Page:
Brooklyn was seen but not heard.
Mayor DeBlasio returned to his old stomping grounds on Tuesday to deliver his fifth State of the City address at Kings Theatre, but Hizzoner barely mentioned his home borough in the speech, except for shout-outs to the beep and the historic Flatbush playhouse.
The second-term mayor instead unveiled lofty goals to make New York City the fairest in the country by expanding free education to its youngest citizens, addressing the long-forgotten needs of public-housing residents, and strengthening police-community relationships — a renaissance similar to the once old-and-decaying Flatbush Avenue theater’s 2013 transformation into a multimillion-dollar venue, according to Borough President Adams.
“This theater was a gem that had to be brushed off to see its original beauty, and that’s what the city is going through,” he said. “The mayor has done an excellent job of going into the crevices of communities that have historically been denied some basic services — doing 3-K, looking at NYCHA, and looking at the whole stop-and-frisk issue is really what we need a mayor to do.”
DeBlasio spent much of his hour-long address laying out a 12-point plan dubbed “Fairest Big City in America,” in which he touched on other bullet-point initiatives that included the need for more affordable housing and better-paying jobs, curbing the local opioid epidemic, and advancing his plan to close the jails on Rikers Island.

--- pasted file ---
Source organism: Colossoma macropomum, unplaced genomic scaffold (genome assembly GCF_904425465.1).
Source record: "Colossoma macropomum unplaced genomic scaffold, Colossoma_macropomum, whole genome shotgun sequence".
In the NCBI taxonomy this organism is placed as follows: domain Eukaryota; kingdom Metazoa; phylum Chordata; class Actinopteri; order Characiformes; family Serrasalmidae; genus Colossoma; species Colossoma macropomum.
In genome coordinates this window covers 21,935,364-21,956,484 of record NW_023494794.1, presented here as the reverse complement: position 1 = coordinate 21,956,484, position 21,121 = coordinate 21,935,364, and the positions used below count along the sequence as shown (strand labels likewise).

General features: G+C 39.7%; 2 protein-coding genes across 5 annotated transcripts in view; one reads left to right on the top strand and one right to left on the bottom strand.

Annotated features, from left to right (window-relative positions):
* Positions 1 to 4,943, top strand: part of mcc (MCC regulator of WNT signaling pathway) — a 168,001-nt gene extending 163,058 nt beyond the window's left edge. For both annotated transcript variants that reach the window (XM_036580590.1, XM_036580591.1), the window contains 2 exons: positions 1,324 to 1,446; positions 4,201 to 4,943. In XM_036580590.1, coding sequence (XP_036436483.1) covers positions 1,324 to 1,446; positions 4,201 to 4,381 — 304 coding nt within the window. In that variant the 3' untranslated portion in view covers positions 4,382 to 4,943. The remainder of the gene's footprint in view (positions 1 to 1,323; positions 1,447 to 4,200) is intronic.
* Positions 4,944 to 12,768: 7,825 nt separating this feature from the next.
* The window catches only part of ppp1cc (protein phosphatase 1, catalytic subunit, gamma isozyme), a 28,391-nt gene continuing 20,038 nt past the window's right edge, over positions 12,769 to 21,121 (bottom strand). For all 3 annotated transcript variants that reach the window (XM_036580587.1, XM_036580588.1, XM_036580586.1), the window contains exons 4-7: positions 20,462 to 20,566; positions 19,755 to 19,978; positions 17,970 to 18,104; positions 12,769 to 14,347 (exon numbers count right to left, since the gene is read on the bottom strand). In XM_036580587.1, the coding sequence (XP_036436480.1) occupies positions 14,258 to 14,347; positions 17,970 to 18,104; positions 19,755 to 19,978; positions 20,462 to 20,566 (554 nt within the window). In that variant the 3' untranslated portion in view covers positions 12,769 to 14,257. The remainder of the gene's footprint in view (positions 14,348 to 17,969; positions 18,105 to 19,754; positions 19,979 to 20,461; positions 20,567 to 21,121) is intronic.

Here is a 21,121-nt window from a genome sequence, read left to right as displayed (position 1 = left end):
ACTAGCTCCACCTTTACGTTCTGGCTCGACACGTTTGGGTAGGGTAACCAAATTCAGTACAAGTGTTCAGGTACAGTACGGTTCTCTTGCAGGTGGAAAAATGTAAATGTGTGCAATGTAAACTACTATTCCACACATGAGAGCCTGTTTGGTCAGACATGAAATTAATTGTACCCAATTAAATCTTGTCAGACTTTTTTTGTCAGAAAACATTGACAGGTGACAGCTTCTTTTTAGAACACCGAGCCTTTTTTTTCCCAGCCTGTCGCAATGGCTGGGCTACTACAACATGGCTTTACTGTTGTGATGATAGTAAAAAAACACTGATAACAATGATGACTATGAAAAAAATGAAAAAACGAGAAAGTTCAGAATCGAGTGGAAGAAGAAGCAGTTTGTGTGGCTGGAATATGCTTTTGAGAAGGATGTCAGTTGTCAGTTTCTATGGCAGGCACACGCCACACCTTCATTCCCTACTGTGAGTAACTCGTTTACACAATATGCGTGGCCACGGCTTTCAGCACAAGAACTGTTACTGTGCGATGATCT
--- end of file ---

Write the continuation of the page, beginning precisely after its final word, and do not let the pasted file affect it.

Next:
The former Park Slope councilman then shifted the focus of his address to strengthening democracy in the city, blasting the Board of Elections for using an outdated system that leads to low voter turnout.
“You’ve heard being customer-friendly? Our voting system is about as customer-unfriendly as it could be,” the mayor said. “It’s not modern, it’s not fair, and it needs to change now.”
DeBlasio proposed a 10-point plan to modernize local elections that included hiring the city’s first-ever “chief democracy officer,” who will be charged with registering 15-million New Yorkers to vote over the next four years and with engaging more youths in civic processes, he said.
“We’ve got to prove to our young people that they’ve got the power to change the world around them. When people feel empowered, they participate,” he said. “When they can see the impact they’re making, they come back for more.”
The pol who now holds DeBlasio’s old Council seat applauded the mayor’s push for democratic reform, but implored Hizzoner not to forget residents’ opinions as he works to implement his plan.
“It a vital time to re-energize our democracy. I hope the conversation will be open as opposed to just, ‘Here’s the democracy agenda, I am dictating it and now you will follow it,’ ” said Councilman Brad Lander (D–Park Slope). “If we can have an inclusive conversation, then I think it’s really promising.”